To the first question: No. Our data doesn't show any meaningful drop. I'm convinced that there's some quirk in how the NFL is tracking this stat that makes the 2016 drop look bigger than it was. Perhaps they had some different criteria for defining a starting quarterback? Unfortunately, we don't know. But there's just no way that 35-game figure is an accurate representation of time missed by starting quarterbacks this year. It fails even the weakest smell test.
As for whether the protection rules are working, the jury is still out. We'd really want to count in-game contact injuries (or resulting games missed) to figure this out, and that would require a little more finessing our data. I don't find the NFL's numbers to be compelling evidence for the rules' effectiveness, though. For one thing, we don't know what on earth they actually counted.
For another, why would a decline start in 2016? I'll admit it could be that low hits to the quarterback were a "point of emphasis" for referees this year, but that indicates we don't need new rules, just proper enforcement.
Third, there's just a ton of randomness (noise) in this data. We would need to see a sustained drop over multiple years in the right metric before making any final judgements on these rules.
That's not to say these rules are not working or that I'm against the rules; I don't know and I'm not, respectively. But I am against extrapolating beyond what the data can tell us (or, in this case, concluding anything from potentially fatally flawed data).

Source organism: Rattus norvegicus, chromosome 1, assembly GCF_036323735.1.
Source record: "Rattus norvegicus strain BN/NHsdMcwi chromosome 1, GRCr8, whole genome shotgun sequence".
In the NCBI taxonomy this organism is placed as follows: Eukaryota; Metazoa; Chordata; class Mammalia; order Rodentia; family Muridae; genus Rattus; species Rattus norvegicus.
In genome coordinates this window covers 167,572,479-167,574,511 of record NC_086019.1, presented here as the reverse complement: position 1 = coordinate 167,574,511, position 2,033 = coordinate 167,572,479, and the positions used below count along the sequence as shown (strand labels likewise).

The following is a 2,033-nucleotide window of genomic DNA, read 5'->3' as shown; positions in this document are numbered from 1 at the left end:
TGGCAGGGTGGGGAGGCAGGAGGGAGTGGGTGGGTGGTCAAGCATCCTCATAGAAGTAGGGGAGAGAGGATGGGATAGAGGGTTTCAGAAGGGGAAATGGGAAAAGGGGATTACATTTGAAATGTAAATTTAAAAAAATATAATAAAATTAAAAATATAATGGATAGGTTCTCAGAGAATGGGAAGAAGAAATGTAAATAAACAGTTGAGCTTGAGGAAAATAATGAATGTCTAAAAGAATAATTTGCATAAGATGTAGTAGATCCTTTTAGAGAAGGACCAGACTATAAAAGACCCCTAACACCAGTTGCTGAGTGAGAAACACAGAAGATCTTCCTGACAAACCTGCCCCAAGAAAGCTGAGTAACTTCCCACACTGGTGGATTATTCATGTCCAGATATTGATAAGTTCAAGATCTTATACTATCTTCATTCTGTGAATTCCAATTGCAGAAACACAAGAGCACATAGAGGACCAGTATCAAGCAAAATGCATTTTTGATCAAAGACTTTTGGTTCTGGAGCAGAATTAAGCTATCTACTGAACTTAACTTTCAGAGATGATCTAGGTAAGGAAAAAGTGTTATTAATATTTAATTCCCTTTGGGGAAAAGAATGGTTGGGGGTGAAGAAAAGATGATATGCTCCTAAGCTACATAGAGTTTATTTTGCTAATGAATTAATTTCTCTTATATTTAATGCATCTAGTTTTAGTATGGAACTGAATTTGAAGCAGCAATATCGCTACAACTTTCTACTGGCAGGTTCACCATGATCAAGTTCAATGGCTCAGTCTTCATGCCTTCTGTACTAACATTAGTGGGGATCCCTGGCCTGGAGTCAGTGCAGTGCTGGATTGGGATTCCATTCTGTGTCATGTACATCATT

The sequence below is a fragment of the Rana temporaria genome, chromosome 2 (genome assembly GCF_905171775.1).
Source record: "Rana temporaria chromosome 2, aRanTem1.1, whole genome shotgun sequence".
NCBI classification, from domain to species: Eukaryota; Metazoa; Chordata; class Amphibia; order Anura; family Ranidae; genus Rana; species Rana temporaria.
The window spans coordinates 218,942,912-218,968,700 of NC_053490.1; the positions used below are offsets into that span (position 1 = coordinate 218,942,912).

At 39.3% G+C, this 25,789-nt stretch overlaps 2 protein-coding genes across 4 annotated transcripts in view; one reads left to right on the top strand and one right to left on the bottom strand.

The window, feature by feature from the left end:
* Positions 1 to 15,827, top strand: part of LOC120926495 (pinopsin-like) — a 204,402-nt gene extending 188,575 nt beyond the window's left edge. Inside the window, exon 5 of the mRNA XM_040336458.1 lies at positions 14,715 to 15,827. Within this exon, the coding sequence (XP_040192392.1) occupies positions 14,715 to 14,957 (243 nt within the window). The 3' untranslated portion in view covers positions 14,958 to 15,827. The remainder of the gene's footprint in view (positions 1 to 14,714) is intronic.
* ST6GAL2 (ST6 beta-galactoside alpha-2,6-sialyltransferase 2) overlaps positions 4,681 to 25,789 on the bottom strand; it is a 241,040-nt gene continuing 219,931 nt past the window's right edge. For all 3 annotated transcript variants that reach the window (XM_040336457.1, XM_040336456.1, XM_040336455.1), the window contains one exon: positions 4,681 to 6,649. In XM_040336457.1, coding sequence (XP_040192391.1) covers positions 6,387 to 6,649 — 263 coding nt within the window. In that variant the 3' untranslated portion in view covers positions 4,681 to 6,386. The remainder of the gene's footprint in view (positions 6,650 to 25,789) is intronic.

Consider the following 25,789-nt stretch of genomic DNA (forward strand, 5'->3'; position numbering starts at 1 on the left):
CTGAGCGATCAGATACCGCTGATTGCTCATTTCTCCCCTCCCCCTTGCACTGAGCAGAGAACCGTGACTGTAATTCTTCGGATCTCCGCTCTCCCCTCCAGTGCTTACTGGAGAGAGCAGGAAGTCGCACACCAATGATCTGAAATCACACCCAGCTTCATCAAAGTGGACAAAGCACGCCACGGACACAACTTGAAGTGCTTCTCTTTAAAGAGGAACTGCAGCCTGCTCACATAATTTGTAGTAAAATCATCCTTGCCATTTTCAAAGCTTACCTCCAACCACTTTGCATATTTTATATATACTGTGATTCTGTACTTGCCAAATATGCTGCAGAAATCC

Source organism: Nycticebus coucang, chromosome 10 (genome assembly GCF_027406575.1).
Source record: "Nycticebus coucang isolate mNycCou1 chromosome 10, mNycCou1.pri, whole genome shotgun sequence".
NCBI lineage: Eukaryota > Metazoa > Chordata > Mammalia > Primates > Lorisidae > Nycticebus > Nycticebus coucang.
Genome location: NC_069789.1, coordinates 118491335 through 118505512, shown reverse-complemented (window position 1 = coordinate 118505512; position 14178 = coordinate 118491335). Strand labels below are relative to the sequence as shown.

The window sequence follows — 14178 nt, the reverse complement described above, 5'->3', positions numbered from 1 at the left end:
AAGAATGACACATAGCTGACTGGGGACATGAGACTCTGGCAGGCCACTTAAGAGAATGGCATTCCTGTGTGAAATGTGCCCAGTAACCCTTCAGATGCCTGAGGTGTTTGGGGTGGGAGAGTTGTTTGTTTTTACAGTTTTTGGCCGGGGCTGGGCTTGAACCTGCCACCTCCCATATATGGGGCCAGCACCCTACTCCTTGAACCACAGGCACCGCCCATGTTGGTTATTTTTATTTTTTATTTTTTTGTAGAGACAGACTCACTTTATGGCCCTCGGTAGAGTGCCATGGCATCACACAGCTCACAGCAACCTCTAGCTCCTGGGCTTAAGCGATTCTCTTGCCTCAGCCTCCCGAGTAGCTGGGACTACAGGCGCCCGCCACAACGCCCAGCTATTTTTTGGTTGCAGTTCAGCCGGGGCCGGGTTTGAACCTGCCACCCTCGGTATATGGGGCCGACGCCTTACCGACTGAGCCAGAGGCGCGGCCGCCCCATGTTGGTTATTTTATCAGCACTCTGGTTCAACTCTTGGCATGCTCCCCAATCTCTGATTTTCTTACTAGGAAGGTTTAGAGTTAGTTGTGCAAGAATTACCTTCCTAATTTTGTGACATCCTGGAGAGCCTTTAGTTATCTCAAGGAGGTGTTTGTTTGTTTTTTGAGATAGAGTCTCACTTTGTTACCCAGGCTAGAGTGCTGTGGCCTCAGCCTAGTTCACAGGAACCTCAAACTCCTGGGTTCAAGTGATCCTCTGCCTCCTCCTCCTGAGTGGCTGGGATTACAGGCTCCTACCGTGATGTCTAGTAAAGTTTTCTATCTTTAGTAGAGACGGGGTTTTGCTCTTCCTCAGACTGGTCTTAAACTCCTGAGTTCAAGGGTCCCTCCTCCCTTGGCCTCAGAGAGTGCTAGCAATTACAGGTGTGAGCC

On the subject of noise, PFT brought up this point: even if we take the NFL's data at face value, a count like this is very sensitive to luck (not the Andrew variety) with respect to catastrophic injuries and their timing. A couple of severe freak injuries earlier rather than later in the season could cause a massive swing in this count. Imagine if Derek Carr or Mariota's freak injuries came in Week 2 instead of Week 16? How would these numbers look?
However, while this argument is certainly correct, I don't think it undermines the assertion that the quarterback protection rules are working. There's a reasonable case to be made that increased quarterback safety both delays and prevents quarterback injuries, so couldn't injuries coming later in the season be a result of the rules? There are certainly more fundamental concerns with the NFL's numbers.
I don't know what the numbers reported in MMQB/PFT are counting to get 35 games missed in 2016, but 70-plus in 2013 and 2014. The 2016 figure is implausibly low as a measure of starting quarterback injury toll.
I'm even less convinced that they're counting the right things to be able to make any statement about the effectiveness of quarterback protection rules. It's possible I'm wrong, but figuring that out would require more details and transparency from the NFL on their injury research.
Zach is a freelance injury analyst and a Ph.D. student in Epidemiology focusing on predictive modeling. He consults for an NFL team and loves Minor League Baseball. He lives in Atlanta.
(Ed. Note: Discussing 2016 injury numbers naturally brings up the question of when we'll be running 2016 Adjusted Games Lost numbers, and the answer is "next week." -- Aaron Schatz)
14 comments, Last at 07 Apr 2017, 6:01pm by Tomlin_Is_Infallible